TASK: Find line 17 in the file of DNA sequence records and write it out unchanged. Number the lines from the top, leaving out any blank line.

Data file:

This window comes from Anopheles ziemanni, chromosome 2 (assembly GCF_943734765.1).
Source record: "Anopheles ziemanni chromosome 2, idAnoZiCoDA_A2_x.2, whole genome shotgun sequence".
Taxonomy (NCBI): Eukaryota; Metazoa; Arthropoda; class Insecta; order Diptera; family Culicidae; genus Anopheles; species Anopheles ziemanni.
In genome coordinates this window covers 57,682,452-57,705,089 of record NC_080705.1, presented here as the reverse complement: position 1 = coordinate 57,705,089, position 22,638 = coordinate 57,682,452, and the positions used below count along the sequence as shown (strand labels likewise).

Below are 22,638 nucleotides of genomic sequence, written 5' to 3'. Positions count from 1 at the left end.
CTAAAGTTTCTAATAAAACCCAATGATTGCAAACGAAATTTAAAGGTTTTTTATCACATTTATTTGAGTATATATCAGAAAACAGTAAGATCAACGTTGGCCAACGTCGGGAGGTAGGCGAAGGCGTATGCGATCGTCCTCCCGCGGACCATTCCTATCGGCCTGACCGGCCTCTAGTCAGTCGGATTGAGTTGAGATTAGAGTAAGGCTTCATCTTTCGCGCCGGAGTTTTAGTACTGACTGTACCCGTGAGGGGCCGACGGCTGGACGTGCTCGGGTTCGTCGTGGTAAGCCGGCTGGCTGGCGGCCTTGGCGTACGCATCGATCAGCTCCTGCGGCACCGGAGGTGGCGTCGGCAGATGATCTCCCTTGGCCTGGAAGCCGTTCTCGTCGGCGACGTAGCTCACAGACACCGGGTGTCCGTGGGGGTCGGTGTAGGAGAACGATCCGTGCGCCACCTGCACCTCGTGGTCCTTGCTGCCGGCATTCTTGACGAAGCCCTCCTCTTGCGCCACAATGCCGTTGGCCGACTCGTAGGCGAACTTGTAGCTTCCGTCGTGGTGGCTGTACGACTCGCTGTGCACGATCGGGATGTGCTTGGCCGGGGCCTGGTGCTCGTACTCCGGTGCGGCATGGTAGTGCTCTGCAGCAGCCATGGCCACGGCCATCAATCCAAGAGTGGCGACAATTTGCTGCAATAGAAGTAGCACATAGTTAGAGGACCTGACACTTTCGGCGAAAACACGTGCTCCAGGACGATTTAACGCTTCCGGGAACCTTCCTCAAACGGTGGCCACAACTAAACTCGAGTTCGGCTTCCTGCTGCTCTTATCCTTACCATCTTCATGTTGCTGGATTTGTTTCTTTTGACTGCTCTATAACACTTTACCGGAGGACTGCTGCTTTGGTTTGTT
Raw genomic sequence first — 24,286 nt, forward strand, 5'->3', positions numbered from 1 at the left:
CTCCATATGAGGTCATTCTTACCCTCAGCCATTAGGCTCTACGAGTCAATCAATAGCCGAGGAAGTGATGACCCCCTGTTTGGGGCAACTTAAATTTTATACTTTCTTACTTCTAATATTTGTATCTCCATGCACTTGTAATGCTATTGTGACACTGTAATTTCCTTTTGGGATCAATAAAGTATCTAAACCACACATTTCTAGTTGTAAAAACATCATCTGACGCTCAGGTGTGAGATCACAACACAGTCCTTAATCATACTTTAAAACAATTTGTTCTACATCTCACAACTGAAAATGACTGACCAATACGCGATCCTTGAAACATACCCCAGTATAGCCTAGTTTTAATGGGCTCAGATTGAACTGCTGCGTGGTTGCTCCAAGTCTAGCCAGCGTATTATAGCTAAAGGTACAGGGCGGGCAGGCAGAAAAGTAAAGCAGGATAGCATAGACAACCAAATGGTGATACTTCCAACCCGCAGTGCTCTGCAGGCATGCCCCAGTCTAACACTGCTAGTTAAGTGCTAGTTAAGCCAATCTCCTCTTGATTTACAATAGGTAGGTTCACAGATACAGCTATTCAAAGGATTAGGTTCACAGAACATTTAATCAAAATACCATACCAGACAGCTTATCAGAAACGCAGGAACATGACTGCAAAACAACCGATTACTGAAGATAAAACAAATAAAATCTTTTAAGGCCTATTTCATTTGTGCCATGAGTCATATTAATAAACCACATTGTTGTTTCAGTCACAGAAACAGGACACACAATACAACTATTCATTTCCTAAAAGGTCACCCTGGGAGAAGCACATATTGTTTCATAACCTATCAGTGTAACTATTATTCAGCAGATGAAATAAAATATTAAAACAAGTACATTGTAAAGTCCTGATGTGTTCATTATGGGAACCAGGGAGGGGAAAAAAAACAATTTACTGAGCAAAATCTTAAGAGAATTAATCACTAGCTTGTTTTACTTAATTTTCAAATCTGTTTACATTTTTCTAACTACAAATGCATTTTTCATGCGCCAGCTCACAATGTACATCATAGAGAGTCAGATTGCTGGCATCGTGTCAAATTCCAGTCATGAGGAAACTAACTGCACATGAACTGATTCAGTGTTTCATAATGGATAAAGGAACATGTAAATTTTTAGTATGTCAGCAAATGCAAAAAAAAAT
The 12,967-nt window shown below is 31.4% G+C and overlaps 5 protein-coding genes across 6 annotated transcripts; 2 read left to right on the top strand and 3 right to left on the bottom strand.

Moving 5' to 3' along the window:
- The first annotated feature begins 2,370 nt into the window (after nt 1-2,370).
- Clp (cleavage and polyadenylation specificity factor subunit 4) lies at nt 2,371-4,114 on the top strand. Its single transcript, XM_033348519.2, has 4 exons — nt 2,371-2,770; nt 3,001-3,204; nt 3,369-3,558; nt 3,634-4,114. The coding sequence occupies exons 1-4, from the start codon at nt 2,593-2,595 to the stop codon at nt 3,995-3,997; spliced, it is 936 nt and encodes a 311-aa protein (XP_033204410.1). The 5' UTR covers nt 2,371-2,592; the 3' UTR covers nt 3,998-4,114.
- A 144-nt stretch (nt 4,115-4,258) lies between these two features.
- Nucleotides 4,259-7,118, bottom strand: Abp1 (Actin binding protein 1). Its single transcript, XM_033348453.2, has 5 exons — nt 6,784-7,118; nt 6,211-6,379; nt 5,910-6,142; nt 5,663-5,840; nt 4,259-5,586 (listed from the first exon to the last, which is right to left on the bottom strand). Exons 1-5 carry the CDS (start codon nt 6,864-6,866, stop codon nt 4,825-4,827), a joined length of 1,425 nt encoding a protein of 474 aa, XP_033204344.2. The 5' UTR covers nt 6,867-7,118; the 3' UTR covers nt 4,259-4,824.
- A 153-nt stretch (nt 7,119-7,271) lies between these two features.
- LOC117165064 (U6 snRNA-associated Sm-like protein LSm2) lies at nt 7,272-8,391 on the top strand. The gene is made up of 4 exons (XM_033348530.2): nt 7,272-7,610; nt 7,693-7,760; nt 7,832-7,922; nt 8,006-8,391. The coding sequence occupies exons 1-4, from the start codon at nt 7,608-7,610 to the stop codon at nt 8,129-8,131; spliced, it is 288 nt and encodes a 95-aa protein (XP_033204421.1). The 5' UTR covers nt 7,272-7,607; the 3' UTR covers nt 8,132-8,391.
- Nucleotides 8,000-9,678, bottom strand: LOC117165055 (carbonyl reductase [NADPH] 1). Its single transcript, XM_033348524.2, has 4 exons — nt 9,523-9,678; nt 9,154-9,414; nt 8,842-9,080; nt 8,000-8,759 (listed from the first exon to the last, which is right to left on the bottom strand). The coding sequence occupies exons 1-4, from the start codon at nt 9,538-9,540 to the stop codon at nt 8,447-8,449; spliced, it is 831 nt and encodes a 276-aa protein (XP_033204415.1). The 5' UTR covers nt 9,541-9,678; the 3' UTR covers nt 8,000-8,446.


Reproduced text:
- Nucleotides 8,000-9,678, bottom strand: LOC117165055 (carbonyl reductase [NADPH] 1). Its single transcript, XM_033348524.2, has 4 exons — nt 9,523-9,678; nt 9,154-9,414; nt 8,842-9,080; nt 8,000-8,759 (listed from the first exon to the last, which is right to left on the bottom strand). The coding sequence occupies exons 1-4, from the start codon at nt 9,538-9,540 to the stop codon at nt 8,447-8,449; spliced, it is 831 nt and encodes a 276-aa protein (XP_033204415.1). The 5' UTR covers nt 9,541-9,678; the 3' UTR covers nt 8,000-8,446.